Seniors wealthier than before – census/seniors – Seniors wealthier than before
May 1, 2008 at 9:20 AM EDT. TOBI COHEN, Canadian Press

OTTAWA — The number of seniors living in poverty has declined dramatically over the past 25 years as incomes for those over 65 more than doubled, according to the latest census data released Thursday by Statistics Canada.

Figures show the median income for couples over the age of 65 reached $45,674 in 2005, up 55.8 per cent from 1980.

“Part of that is due to the increase in private retirement income,” Statistics Canada analyst Rene Morissette said.

“The second factor is that today’s elderly are much more educated than their counterparts in the past and that tends to increase their employment income.”

The percentage of seniors living in poverty also shrank, from 30 per cent in 1980 to 14.4 per cent in 2005.

Mr. Morissette attributes that in part to increases in old age security benefits, guaranteed income supplements and Canadian Pension Plan benefits.

“Another factor that might have played a role in recent years is the growing labour market involvement of women who, when they retire with their husbands, now may have been contributing several years to the CPP,” he said.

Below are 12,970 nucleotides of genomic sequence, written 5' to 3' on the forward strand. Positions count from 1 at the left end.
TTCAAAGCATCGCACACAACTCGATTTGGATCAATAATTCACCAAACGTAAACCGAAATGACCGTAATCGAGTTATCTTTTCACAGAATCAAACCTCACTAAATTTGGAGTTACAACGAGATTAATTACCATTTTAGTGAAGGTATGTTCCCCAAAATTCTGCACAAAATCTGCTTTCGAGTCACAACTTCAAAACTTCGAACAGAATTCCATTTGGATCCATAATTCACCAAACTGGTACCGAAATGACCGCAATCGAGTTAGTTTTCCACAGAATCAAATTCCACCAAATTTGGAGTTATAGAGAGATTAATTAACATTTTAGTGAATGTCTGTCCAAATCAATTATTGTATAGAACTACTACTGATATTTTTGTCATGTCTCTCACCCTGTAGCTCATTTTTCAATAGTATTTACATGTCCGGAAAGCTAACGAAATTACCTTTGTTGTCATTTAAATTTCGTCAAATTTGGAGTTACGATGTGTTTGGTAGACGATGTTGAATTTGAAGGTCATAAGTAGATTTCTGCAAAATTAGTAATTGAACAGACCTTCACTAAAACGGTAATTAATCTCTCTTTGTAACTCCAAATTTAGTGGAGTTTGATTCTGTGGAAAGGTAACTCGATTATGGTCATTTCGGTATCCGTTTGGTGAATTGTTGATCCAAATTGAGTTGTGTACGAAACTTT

“As a result, (they) may receive greater pension income than their counterparts that… in the past were simply not working.”

In 2006, 1.2 million seniors said they lived on their own and nearly three quarters of them were women.

Of the more than 3.2 million couples without children at home in 2006, about a quarter of them were elderly couples over the age of 65 — a number that’s doubled over the last 25 years.

In that same time period, the median income of elderly women living on their own rose by 46 per cent to $19,923, while that of their male counterparts rose nearly 64 per cent to $23,886.

Over the past 25 years, retirement income from private pensions, for example, have grown faster than any other income source for seniors. It rose from less than 15 per cent of their income in 1980 to more than 30 per cent in 2005.

Seniors with richer private portfolios were also receiving less money from the federal government under old age security pension plans and guaranteed income supplements.

While payments from the Canada and Quebec pension plans increased for all seniors, total income for elderly couples and single men rose faster than their government benefits.

Elderly women living on their own also saw their government benefits jump by nearly 23 per cent between 2000 and 2005.

Seniors who had recently immigrated to Canada were also found to rely more heavily on employment earnings than their Canadian-born counterparts.

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